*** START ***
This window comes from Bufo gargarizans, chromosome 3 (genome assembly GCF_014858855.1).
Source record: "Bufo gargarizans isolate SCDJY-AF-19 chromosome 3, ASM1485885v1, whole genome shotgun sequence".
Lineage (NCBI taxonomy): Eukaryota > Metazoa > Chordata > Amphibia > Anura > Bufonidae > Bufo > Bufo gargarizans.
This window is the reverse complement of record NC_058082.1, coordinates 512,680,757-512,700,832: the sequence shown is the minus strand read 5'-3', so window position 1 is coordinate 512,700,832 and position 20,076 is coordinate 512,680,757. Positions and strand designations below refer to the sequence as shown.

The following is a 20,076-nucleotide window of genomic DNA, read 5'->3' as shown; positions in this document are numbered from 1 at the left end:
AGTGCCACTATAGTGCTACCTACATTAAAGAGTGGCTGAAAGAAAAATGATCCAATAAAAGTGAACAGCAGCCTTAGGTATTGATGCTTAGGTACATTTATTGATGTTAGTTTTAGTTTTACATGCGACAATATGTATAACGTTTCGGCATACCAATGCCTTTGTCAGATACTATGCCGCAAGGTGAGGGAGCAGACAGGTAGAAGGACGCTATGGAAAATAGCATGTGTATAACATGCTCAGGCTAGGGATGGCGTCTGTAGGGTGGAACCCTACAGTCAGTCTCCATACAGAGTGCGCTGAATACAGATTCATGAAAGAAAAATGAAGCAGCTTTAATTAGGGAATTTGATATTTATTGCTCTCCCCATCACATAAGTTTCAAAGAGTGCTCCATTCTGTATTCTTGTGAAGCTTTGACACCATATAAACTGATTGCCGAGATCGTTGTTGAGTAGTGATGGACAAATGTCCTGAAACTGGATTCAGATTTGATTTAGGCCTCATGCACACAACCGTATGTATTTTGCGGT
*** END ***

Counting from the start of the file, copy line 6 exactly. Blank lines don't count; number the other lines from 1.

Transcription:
AGTGCCACTATAGTGCTACCTACATTAAAGAGTGGCTGAAAGAAAAATGATCCAATAAAAGTGAACAGCAGCCTTAGGTATTGATGCTTAGGTACATTTATTGATGTTAGTTTTAGTTTTACATGCGACAATATGTATAACGTTTCGGCATACCAATGCCTTTGTCAGATACTATGCCGCAAGGTGAGGGAGCAGACAGGTAGAAGGACGCTATGGAAAATAGCATGTGTATAACATGCTCAGGCTAGGGATGGCGTCTGTAGGGTGGAACCCTACAGTCAGTCTCCATACAGAGTGCGCTGAATACAGATTCATGAAAGAAAAATGAAGCAGCTTTAATTAGGGAATTTGATATTTATTGCTCTCCCCATCACATAAGTTTCAAAGAGTGCTCCATTCTGTATTCTTGTGAAGCTTTGACACCATATAAACTGATTGCCGAGATCGTTGTTGAGTAGTGATGGACAAATGTCCTGAAACTGGATTCAGATTTGATTTAGGCCTCATGCACACAACCGTATGTATTTTGCGGT